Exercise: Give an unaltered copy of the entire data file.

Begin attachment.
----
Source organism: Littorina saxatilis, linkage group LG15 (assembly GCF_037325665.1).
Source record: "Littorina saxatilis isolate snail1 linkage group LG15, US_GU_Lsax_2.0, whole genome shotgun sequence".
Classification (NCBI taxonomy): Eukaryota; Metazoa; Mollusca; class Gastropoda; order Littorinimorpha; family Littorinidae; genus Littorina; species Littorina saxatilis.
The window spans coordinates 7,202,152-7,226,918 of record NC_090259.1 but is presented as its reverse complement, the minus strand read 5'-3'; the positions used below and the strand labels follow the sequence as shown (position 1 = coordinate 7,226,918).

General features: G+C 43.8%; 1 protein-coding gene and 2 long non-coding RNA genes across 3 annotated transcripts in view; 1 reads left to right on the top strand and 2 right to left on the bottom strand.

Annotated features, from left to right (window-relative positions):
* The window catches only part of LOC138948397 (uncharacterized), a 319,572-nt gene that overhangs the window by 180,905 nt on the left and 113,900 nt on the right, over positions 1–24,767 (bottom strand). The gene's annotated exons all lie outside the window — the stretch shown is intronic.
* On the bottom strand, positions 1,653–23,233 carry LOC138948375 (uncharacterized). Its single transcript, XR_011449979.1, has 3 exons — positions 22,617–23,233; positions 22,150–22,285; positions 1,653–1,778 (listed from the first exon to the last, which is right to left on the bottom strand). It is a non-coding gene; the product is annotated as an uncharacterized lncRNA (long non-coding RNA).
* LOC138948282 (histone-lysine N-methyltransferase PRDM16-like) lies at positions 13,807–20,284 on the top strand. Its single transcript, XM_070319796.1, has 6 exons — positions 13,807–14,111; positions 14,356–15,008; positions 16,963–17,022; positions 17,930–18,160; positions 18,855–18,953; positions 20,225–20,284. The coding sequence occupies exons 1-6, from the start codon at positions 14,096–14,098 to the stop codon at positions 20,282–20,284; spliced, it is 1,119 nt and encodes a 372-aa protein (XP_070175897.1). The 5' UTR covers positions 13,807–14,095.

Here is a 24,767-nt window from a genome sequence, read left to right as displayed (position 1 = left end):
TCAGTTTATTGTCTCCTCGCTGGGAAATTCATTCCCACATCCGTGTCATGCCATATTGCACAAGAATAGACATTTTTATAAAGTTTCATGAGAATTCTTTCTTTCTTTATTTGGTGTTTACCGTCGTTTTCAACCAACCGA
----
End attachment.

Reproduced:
Source organism: Littorina saxatilis, linkage group LG15 (assembly GCF_037325665.1).
Source record: "Littorina saxatilis isolate snail1 linkage group LG15, US_GU_Lsax_2.0, whole genome shotgun sequence".
Classification (NCBI taxonomy): Eukaryota; Metazoa; Mollusca; class Gastropoda; order Littorinimorpha; family Littorinidae; genus Littorina; species Littorina saxatilis.
The window spans coordinates 7,202,152-7,226,918 of record NC_090259.1 but is presented as its reverse complement, the minus strand read 5'-3'; the positions used below and the strand labels follow the sequence as shown (position 1 = coordinate 7,226,918).

General features: G+C 43.8%; 1 protein-coding gene and 2 long non-coding RNA genes across 3 annotated transcripts in view; 1 reads left to right on the top strand and 2 right to left on the bottom strand.

Annotated features, from left to right (window-relative positions):
* The window catches only part of LOC138948397 (uncharacterized), a 319,572-nt gene that overhangs the window by 180,905 nt on the left and 113,900 nt on the right, over positions 1–24,767 (bottom strand). The gene's annotated exons all lie outside the window — the stretch shown is intronic.
* On the bottom strand, positions 1,653–23,233 carry LOC138948375 (uncharacterized). Its single transcript, XR_011449979.1, has 3 exons — positions 22,617–23,233; positions 22,150–22,285; positions 1,653–1,778 (listed from the first exon to the last, which is right to left on the bottom strand). It is a non-coding gene; the product is annotated as an uncharacterized lncRNA (long non-coding RNA).
* LOC138948282 (histone-lysine N-methyltransferase PRDM16-like) lies at positions 13,807–20,284 on the top strand. Its single transcript, XM_070319796.1, has 6 exons — positions 13,807–14,111; positions 14,356–15,008; positions 16,963–17,022; positions 17,930–18,160; positions 18,855–18,953; positions 20,225–20,284. The coding sequence occupies exons 1-6, from the start codon at positions 14,096–14,098 to the stop codon at positions 20,282–20,284; spliced, it is 1,119 nt and encodes a 372-aa protein (XP_070175897.1). The 5' UTR covers positions 13,807–14,095.

Here is a 24,767-nt window from a genome sequence, read left to right as displayed (position 1 = left end):
TCAGTTTATTGTCTCCTCGCTGGGAAATTCATTCCCACATCCGTGTCATGCCATATTGCACAAGAATAGACATTTTTATAAAGTTTCATGAGAATTCTTTCTTTCTTTATTTGGTGTTTACCGTCGTTTTCAACCAACCGA